Arne Duncan in Pittsburgh, Selling Low Common Core Test Scores

Education Secretary Arne Duncan listens as President Barack Obama speaks about education during a lunch meeting with teachers
Education Secretary Arne Duncan listens as President Barack Obama speaks about education during a lunch meeting with teachers, Monday, July 7, 2014, in the Blue Room of the White House in Washington. The nation's largest teachers' union wants Duncan to quit. Delegates of the National Education Association adopted a business item July 4 at its annual convention in Denver that called for his resignation. The vote underscores the long standing tension between the Obama administration and teachers' unions _ historically a steadfast Democratic ally. (AP Photo/Jacquelyn Martin)

On September 18, 2015, US Secretary of Education Arne Duncan stopped in Pittsburgh at private university, Carnegie Mellon, to promote Common Core and its tests.

During that visit, Duncan said that the signature low scores on Common Core tests did not mean that students were "less smart than they were six months ago or a year ago."

However, two years ago, in November 2013, Duncan said some mothers were indeed realizing that their kids weren't so smart:

It's fascinating to me that some of the pushback [toward Common Core] is coming from, sort of, white suburban moms who -- all of a sudden -- their child isn't as brilliant as they thought they were and their school isn't quite as good as they thought they were....

Nevertheless, both in November 2013 and in September 2015, Duncan assures the public that the problem is with states' former, "lower" standards.

Yet Duncan offers no empirical evidence to support this statement to his Carnegie Mellon audience, as reported in the Pittsburgh Post-Gazette:

The secretary said children and parents "were lied to and told they were on the track to be successful" when they weren't. He called that "one of the most insidious things that happened in education."

And yet, Duncan's own legacy as Chicago Public Schools CEO left test score results that show that Chicago students under him might have already been "lied to" by a Duncan who by 2009 had moved on to the White House-and to actively promoting Common Core and its tests. As the December 2009 Washington Post reports:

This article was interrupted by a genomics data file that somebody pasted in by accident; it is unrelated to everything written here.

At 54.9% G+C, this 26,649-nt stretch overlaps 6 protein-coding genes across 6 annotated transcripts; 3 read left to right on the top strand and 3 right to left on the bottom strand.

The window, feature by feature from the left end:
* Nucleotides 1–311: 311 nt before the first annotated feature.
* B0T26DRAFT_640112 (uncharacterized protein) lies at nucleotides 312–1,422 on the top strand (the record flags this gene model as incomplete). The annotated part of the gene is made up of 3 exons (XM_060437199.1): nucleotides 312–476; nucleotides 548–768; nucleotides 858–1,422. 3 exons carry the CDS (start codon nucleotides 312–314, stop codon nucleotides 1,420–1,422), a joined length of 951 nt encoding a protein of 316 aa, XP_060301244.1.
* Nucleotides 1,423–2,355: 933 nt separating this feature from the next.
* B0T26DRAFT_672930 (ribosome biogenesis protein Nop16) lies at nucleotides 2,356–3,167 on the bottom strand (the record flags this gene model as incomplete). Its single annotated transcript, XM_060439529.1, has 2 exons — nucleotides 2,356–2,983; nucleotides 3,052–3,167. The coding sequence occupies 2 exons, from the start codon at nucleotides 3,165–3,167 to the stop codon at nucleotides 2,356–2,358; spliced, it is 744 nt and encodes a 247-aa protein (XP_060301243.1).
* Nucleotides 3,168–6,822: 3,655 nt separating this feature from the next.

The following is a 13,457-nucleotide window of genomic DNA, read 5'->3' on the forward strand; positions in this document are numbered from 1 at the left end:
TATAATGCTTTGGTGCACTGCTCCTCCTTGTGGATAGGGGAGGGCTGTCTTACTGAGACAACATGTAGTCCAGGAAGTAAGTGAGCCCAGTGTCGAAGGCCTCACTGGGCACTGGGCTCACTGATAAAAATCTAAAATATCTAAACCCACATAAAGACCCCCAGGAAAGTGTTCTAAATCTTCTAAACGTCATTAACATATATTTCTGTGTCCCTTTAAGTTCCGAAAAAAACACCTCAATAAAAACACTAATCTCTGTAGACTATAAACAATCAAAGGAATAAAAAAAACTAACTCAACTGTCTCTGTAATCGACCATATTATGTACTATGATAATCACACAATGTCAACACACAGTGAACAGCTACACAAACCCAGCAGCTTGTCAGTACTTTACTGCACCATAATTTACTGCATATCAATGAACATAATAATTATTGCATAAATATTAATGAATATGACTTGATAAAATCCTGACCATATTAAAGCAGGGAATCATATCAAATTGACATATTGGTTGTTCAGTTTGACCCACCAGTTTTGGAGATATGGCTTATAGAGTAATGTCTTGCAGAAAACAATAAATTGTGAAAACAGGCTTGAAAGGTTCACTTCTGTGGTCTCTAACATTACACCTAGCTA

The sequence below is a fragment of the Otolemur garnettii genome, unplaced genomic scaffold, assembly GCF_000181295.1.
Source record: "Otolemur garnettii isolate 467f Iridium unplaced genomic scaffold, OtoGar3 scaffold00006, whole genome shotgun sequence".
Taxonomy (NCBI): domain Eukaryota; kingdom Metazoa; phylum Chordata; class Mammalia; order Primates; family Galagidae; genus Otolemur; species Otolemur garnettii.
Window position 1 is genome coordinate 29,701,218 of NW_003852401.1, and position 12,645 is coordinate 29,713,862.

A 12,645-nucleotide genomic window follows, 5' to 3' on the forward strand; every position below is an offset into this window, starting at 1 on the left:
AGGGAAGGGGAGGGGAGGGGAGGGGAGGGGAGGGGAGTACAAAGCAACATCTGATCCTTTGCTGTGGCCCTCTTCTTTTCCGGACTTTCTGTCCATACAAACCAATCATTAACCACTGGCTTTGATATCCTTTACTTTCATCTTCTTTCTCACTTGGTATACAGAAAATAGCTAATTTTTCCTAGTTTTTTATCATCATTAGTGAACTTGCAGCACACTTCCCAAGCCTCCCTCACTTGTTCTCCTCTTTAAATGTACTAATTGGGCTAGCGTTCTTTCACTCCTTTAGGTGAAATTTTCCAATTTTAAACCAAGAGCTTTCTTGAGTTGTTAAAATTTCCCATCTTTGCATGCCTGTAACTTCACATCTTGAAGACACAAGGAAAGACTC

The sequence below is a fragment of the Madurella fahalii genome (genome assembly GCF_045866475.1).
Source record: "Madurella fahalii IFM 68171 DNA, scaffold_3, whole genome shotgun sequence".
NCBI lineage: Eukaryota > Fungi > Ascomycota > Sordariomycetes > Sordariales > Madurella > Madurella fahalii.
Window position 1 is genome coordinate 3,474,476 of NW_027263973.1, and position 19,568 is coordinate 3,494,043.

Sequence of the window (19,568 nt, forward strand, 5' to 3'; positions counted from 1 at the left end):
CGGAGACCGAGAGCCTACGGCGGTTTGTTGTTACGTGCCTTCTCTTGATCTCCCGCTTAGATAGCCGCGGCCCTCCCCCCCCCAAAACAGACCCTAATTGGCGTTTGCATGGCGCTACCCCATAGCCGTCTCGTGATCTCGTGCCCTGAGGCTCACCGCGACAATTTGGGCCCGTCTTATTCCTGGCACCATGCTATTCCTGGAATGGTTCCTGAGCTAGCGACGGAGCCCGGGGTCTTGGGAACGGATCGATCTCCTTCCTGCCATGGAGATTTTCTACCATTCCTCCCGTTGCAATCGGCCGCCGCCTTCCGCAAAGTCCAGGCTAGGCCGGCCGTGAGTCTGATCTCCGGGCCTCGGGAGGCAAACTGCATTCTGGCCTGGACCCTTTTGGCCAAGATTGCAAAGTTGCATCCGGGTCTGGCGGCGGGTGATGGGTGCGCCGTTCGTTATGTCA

Soon after Arne Duncan left his job as schools chief here to become one of the most powerful U.S. education secretaries ever, his former students sat for federal achievement tests. This month, the mathematics report card was delivered: Chicago trailed several cities in performance and progress made over six years.

Miami, Houston and New York had higher scores than Chicago on the National Assessment of Educational Progress. Boston, San Diego and Atlanta had bigger gains. Even fourth-graders in the much-maligned D.C. schools improved nearly twice as much since 2003.

The federal readout is just one measure of Duncan's record as chief executive of the nation's third-largest system. Others show advances on various fronts. But the new math scores signal that Chicago is nowhere near the head of the pack in urban school improvement, even though Duncan often cites the successes of his tenure as he crusades to fix public education. [Emphasis added.]

Duncan will sell what is convenient to sell in the moment. And right now, his product of choice is the low Common Core test score.

Another notable issue is that Duncan enrolled his own children in school in Virginia, which is not a Common Core state.

Does that mean he is lying to himself and telling himself that his sans-Common-Core children are on track to be successful- defying via his personal life the Duncan-declared Common Core Guarantee?

Perhaps he is simply revealing what Bill Gates admitted in March 2014 when asked if he wanted Common Core for his own children.

Gates responded that he wanted "more."

But both Gates and Duncan would sell Common Core to the masses.

According to the Post-Gazette, Duncan also asserts that students needing to take remedial courses in college as "proof that the old standards didn't work" (Post-Gazette paraphrase of Duncan).

Duncan offers no empirical evidence establishing a direct connection between state standards and college remediation rates, and he offers no empirical evidence that Common Core and its necessary tests will reduce college remediation rates.

He simply declares it to be so. Duncan declares Common Core as higher; he declares the cause-effect relationship between state standards and college remediation rates; he declares Common Core as superior, and he declares that lower scores on Common Core tests will directly and assuredly translate into reduced college remediation rates.

Of course, his US secretary of education days are numbered, and he will not have to answer for any of his pompous declarations.

And his kids, now attending the University of Chicago Lab School, will face no low scores on Common Core tests, for once again, there is no Common Core at the school they attend.

Ahh, the duplicity of the privileged Common Core promoter.

Originally posted 09-19-15 at

Schneider is a southern Louisiana native, career teacher, trained researcher, and author of the ed reform whistle blower, A Chronicle of Echoes: Who's Who In the Implosion of American Public Education.


She also has a second book, Common Core Dilemma: Who Owns Our Schools?, published on June 12, 2015.